Earlier this year, the New York City Housing Authority tightened their pet restriction, making it one of the strictest for any public housing authority in the country. The new policy bans all dogs over 25 pounds and specifically prohibits all purebred and mixed breed Doberman Pinchers, Pit Bulls and Rottweilers.
Since the new rules were published in an April, the Animal Care and Control of New York City has received 113 surrendered dogs due to the ban, according to a front page story in The New York Times. More than 40 percent have been euthanized because of illness, behavior or lack of space.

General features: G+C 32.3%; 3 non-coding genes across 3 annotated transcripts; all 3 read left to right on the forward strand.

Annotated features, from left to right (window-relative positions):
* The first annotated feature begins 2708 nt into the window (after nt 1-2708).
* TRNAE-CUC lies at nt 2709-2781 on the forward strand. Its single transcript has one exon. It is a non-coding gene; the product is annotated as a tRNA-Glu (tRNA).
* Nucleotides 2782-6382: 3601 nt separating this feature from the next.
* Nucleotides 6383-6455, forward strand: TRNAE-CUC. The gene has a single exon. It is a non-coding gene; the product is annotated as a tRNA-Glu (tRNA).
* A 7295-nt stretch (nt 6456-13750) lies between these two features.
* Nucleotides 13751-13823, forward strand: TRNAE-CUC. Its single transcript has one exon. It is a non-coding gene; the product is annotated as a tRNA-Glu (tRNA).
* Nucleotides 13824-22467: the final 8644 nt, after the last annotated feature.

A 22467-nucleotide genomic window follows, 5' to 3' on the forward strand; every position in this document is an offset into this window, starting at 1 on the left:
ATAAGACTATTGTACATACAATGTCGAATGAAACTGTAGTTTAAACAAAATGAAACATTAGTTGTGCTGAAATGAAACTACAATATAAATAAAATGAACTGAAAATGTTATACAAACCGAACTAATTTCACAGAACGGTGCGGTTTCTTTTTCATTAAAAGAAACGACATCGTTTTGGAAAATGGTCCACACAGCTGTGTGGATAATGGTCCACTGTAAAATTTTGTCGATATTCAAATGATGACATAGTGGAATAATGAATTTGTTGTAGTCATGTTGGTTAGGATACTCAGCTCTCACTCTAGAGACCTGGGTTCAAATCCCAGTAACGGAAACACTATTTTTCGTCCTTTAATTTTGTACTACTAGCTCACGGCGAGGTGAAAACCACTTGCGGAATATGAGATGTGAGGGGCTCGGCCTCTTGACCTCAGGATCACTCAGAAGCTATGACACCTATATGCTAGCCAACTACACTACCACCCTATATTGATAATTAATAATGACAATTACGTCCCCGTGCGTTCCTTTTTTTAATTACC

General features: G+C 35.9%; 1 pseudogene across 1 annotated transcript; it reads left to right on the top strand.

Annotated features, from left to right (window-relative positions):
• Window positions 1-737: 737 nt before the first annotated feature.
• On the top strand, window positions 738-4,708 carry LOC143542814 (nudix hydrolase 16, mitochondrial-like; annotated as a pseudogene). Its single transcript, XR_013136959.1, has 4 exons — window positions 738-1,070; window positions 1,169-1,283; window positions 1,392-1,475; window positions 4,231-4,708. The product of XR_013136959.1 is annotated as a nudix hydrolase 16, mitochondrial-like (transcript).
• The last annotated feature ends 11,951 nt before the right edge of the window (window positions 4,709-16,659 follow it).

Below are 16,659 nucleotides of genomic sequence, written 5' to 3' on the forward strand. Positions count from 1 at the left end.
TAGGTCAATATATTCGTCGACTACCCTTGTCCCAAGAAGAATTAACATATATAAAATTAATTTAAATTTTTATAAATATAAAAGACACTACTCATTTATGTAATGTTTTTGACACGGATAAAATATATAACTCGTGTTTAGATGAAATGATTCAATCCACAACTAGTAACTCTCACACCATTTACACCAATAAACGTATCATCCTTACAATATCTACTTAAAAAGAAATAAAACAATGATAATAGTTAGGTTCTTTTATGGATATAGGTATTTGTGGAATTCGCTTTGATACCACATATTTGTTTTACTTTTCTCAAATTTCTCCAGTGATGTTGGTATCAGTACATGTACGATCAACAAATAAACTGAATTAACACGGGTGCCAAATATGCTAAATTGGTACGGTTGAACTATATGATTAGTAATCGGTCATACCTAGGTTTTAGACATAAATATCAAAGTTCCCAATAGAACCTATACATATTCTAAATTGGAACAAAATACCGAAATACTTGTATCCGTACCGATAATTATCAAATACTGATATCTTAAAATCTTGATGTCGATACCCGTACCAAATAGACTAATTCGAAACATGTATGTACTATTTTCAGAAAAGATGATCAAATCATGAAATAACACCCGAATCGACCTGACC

The Mayor’s Alliance and the American Society for the Prevention of Cruelty to Animals have asked the Housing Authority to stop enforcing the ban. City Councilwoman Rosie Mendez of Manhattan, the chairwoman of the Council’s Subcommittee on Public Housing, has also called for a re-examination of the policy after she discovered one resident with a 28-pound poodle planned to starve the dog until it was under the 25-pound limit.
I understand that keeping track of pets in 178,000 apartments isn’t easy, particularly for an overworked government agency. But setting an arbitrary weight limit and targeting specific breeds doesn’t solve the root of the problem, eliminating dangerous dogs. Wouldn’t a measure of responsible ownership, like the American Kennel Club's Canine Good Citizen test, be a better gauge of well-behaved pets? I realize it’s probably unrealistic, but a dog lover can dream.